Racing skiers and skilled park riders frequently favor camber.

15. Skis Buying Guide2


The opposite of camber is a rocker, also referred to as reverse-camber. The rise of the tip and tail away from the snow makes it ideal for both novice and experienced riders because it makes it simpler to float in deeper powder. A rocker will also provide a looser, more maneuverable feel, releasing the contact points for less edge catching and greater confidence.


When a ski is completely flat along its length, it is referred to as having zero camber or flat camber skis. It may not be the best piste ski because it lacks the same edge control as a camber or reverse camber ski due to its flatness. When skiing in powder or freestyle, these are the best because you usually have to travel over a piste to reach the park or the powder areas.


Different rocker profiles can be made by combining camber, rocker, and flat profiles in various ways. Riders can choose from the best of each type for various mountain rides thanks to these combination rockers. With new and merged rocker types, brands are constantly experimenting.

Where Do You Like to Ski?

The primary determinant of the type and shape of ski you should purchase is where you prefer to ski the majority of the time. The length of the ski is also affected, as we previously discussed. You should be able to identify which category you fall under once we’ve explained what each type of ski means.

All Mountain

All-mountain skis are used to ski the entire mountain, just as their name implies. After piste skis, this is by far the most popular kind of ski. They are built to handle any terrain you throw at them, whether it’s powder, ice, groomers, steeps, heavy snow, or anything in between, but they aren’t necessarily experts in any particular environment. This is the ski you want if you only have room for one to do everything. All-mountain skis, however, come in a variety of sizes and shapes to suit the individual requirements of various skiers and the terrain. All-mountain skis typically have waists that fall between 80 and 110mm, or what we refer to as mid-fat. Knowing where on the mountain you’ll spend the most time and what kinds of terrain you enjoy skiing most are the keys. The ability you have today can help you make leaps in ability that will astound you. Keep in mind that it’s not just about what you ski now, but what you aspire to.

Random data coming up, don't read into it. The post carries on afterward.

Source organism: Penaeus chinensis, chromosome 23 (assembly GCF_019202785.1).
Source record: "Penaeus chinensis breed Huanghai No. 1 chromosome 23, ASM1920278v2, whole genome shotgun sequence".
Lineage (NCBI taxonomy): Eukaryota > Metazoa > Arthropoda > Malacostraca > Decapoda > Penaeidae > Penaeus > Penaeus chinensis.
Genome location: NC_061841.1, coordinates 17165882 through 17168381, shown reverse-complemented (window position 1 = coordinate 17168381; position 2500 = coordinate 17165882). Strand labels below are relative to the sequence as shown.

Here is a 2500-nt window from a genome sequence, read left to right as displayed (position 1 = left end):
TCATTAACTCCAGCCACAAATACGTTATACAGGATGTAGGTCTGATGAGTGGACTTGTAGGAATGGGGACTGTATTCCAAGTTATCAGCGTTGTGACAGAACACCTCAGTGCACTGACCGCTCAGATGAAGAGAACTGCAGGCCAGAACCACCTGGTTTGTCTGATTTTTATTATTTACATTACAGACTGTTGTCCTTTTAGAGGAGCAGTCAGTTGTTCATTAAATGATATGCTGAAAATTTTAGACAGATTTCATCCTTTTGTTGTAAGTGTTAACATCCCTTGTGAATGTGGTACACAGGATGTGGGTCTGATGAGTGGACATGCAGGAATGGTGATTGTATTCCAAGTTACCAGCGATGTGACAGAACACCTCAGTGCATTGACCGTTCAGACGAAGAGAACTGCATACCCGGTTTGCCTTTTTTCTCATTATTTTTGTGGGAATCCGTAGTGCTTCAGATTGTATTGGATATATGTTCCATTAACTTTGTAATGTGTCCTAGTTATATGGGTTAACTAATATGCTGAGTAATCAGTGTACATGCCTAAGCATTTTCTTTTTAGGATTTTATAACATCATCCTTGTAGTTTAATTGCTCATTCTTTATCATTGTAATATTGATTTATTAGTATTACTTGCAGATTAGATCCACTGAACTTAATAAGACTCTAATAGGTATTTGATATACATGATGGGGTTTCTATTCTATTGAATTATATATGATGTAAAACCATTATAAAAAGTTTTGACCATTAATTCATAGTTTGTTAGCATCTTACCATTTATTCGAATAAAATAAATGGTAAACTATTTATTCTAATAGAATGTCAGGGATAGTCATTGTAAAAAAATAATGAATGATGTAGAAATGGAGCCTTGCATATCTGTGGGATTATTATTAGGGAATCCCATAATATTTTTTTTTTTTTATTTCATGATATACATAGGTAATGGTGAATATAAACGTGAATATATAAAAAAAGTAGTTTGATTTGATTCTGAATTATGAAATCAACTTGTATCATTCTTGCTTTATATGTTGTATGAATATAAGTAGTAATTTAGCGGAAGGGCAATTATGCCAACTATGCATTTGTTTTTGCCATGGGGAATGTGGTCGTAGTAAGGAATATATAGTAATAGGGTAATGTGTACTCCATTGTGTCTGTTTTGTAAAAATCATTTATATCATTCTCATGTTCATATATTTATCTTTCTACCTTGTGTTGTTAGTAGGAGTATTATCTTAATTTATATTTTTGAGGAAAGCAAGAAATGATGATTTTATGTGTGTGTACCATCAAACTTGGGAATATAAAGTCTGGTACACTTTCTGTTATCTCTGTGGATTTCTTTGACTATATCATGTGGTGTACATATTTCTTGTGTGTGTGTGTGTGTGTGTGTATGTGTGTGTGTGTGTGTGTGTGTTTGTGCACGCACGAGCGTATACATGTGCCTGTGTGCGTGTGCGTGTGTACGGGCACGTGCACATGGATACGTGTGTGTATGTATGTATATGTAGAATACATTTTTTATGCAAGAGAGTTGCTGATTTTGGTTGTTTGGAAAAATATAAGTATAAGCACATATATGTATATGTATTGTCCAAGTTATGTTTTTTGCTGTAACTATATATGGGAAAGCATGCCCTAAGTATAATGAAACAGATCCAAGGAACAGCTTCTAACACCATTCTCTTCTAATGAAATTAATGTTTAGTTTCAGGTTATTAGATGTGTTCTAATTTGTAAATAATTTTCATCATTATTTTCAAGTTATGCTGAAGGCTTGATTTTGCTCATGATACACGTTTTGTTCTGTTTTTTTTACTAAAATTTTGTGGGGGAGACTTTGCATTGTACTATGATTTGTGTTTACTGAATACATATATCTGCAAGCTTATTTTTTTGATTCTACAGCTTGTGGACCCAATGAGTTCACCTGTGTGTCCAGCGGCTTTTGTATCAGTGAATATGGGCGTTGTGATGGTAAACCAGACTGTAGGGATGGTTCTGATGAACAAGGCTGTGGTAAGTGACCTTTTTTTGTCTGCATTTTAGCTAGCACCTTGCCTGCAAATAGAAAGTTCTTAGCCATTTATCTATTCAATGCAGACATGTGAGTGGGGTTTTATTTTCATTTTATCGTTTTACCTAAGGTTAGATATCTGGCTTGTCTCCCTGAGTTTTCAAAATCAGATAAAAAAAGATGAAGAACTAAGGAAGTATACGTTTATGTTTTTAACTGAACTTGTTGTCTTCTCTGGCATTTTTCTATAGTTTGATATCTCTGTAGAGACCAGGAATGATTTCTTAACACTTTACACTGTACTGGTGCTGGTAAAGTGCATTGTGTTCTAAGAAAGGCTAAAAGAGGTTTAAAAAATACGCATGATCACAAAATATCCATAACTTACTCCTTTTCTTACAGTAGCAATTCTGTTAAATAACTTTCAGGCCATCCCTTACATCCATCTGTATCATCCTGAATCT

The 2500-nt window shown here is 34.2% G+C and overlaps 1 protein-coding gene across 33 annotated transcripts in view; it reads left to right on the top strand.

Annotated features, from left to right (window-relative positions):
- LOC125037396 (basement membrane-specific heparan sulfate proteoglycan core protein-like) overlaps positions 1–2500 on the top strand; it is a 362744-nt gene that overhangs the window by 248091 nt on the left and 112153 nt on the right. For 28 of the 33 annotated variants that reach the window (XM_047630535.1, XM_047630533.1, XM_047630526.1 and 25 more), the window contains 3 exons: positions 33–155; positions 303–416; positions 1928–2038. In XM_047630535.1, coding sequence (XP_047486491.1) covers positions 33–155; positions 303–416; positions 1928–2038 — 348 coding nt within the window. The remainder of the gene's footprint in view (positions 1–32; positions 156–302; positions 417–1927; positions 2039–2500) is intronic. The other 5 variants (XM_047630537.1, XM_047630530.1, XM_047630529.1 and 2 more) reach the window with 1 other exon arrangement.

Piste / Carving

Pista / carving skis are what you need if you enjoy the traditional sensation of turning a ski over on edge and making a smooth turn. In order to initiate and exit turns quickly and responsively on groomed runs and hardpack, these skis have narrower waists and shorter turn radii. As you move through the range of beginner-intermediate skis, they become stiffer, more powerful, and more aggressive. If you like charging hard and only really ski off-piste, there aren’t many better options.

Park & Pipe (Freestyle)

Skiers who spend most of their time in the terrain park should use park and pipe skis, also known as freestyle skis. If you enjoy all types of jumps, rails, and jibs, check out this category. Despite having traditionally narrower waists and full camber profiles, park and pipe skis are now incorporating more rocker patterns and unique shapes. These skis almost always have twin tips and other park-specific characteristics like butter zones, dense extruded bases, thicker, more durable edges, and twin tips.

A slightly longer ski is recommended if you enjoy big kickers and backcountry booters; a shorter ski is recommended if you prefer jibbing.